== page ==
WORCESTER — Second Chance Animal Services hit a milestone recently, performing its 65,000th spay/neuter surgery. The procedure was performed at Second Chance’s Community Veterinary Hospital in Worcester.
Second Chance began its low-cost spay/neuter program in 2005 at its East Brookfield shelter to help stem pet homelessness in the surrounding community. Today, hundreds of pets come to the nonprofit’s hospitals each month for spay/neuter surgery in state-of-the-art surgical suites made possible by grants and generous donors. Second Chance’s new educational hospital in Southbridge plans to begin low-cost spay/neuter surgeries later this year.
COO of Hospitals Amanda Normandin said she is extremely proud of this milestone and the work the spay/neuter teams have accomplished. “We know just how important spay/neuter services are. Not only does the program help prevent pet homelessness, but it also improves the lives of pets receiving the surgery. Many of the emergency surgeries we perform are on female pets suffering from pyometra, a potentially deadly infection of the uterus. Routine spays and neuters can help protect pets from many life-threatening conditions, including pyometra and testicular cancer.”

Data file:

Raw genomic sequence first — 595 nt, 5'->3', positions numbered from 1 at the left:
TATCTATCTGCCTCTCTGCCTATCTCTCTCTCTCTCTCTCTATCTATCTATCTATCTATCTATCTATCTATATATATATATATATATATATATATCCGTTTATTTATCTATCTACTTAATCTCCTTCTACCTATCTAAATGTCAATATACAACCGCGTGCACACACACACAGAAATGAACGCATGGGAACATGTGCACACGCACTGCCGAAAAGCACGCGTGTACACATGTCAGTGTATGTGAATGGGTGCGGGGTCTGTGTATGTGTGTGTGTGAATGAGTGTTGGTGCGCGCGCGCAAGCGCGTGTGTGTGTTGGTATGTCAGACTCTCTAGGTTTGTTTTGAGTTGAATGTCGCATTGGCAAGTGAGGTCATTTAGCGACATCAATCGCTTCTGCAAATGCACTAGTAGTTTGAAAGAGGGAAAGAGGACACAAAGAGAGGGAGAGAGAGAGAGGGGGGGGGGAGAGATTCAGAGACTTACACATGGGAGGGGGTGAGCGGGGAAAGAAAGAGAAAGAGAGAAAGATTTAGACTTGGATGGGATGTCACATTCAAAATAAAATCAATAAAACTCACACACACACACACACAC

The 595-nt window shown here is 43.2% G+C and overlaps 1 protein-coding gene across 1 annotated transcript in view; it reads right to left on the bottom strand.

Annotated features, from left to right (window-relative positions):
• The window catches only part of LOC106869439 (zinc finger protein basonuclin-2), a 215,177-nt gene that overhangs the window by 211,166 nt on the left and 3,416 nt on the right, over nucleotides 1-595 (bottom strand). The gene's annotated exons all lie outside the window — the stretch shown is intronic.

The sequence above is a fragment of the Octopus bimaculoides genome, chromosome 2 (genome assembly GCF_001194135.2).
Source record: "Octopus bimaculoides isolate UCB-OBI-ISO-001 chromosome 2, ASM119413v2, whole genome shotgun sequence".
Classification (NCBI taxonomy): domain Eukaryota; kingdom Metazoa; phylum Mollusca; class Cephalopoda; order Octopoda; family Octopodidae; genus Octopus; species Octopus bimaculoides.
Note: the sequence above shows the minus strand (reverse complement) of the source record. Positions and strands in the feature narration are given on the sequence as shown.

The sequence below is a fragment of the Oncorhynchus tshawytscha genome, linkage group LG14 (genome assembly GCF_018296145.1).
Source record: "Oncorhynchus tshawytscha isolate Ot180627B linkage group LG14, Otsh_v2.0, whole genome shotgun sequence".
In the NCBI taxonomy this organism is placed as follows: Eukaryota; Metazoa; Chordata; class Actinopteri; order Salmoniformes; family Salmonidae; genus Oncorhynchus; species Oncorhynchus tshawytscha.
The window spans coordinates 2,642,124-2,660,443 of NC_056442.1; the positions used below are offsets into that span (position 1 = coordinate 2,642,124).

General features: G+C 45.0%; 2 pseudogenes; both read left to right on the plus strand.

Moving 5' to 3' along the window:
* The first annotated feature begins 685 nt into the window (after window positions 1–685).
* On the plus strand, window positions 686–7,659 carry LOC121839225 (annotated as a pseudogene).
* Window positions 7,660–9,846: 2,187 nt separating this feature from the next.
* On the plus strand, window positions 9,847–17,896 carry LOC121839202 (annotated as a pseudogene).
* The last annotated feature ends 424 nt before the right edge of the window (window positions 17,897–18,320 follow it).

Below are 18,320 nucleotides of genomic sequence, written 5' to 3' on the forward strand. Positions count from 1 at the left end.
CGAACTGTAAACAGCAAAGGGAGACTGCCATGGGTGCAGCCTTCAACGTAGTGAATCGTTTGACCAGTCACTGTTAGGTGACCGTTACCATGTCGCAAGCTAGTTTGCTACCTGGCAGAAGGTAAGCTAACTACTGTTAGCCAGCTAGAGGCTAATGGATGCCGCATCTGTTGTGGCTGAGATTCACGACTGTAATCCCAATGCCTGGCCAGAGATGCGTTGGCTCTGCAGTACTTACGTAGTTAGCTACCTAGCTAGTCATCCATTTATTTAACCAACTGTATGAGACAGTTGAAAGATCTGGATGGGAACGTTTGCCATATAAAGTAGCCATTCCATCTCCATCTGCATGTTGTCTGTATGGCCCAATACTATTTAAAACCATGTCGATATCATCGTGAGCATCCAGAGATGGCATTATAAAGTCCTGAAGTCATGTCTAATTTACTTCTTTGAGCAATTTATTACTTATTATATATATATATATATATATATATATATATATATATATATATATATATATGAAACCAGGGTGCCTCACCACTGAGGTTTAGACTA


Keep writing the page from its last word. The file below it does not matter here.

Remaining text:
Second Chance surgeons are specially trained to perform the highest-quality high-volume surgeries. Pets check in early morning and are discharged later the same day so they can recuperate in the comfort of their own homes with their owners.
Second Chance founder and CEO Sheryl Blancato is proud of the longstanding low-cost spay/neuter program. “Thanks to these surgeries, less pets are ending up in Massachusetts shelters, which means more pets in shelters are getting a second chance.”
Pet owners who would like to take advantage of this program for their pet can visit www.secondchanceanimals.org and fill out a SPOT application under the Vet Care tab.